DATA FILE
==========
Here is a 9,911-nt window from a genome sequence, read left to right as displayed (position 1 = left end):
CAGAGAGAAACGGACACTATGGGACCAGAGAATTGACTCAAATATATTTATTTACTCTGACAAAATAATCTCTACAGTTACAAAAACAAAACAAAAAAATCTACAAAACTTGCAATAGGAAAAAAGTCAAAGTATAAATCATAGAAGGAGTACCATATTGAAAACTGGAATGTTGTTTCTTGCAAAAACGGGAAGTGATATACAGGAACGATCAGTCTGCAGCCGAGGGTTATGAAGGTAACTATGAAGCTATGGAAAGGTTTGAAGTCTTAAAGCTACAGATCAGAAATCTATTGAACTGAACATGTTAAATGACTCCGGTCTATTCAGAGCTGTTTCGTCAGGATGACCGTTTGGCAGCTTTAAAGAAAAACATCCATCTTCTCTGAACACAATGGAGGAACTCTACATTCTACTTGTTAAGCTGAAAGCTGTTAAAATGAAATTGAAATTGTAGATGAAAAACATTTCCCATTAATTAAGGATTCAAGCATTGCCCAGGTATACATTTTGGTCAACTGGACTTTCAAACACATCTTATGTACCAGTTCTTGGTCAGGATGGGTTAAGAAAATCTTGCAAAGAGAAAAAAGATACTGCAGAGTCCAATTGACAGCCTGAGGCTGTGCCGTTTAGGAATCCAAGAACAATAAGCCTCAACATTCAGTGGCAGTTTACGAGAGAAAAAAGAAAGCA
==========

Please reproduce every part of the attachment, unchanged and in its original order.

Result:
Here is a 9,911-nt window from a genome sequence, read left to right as displayed (position 1 = left end):
CAGAGAGAAACGGACACTATGGGACCAGAGAATTGACTCAAATATATTTATTTACTCTGACAAAATAATCTCTACAGTTACAAAAACAAAACAAAAAAATCTACAAAACTTGCAATAGGAAAAAAGTCAAAGTATAAATCATAGAAGGAGTACCATATTGAAAACTGGAATGTTGTTTCTTGCAAAAACGGGAAGTGATATACAGGAACGATCAGTCTGCAGCCGAGGGTTATGAAGGTAACTATGAAGCTATGGAAAGGTTTGAAGTCTTAAAGCTACAGATCAGAAATCTATTGAACTGAACATGTTAAATGACTCCGGTCTATTCAGAGCTGTTTCGTCAGGATGACCGTTTGGCAGCTTTAAAGAAAAACATCCATCTTCTCTGAACACAATGGAGGAACTCTACATTCTACTTGTTAAGCTGAAAGCTGTTAAAATGAAATTGAAATTGTAGATGAAAAACATTTCCCATTAATTAAGGATTCAAGCATTGCCCAGGTATACATTTTGGTCAACTGGACTTTCAAACACATCTTATGTACCAGTTCTTGGTCAGGATGGGTTAAGAAAATCTTGCAAAGAGAAAAAAGATACTGCAGAGTCCAATTGACAGCCTGAGGCTGTGCCGTTTAGGAATCCAAGAACAATAAGCCTCAACATTCAGTGGCAGTTTACGAGAGAAAAAAGAAAGCA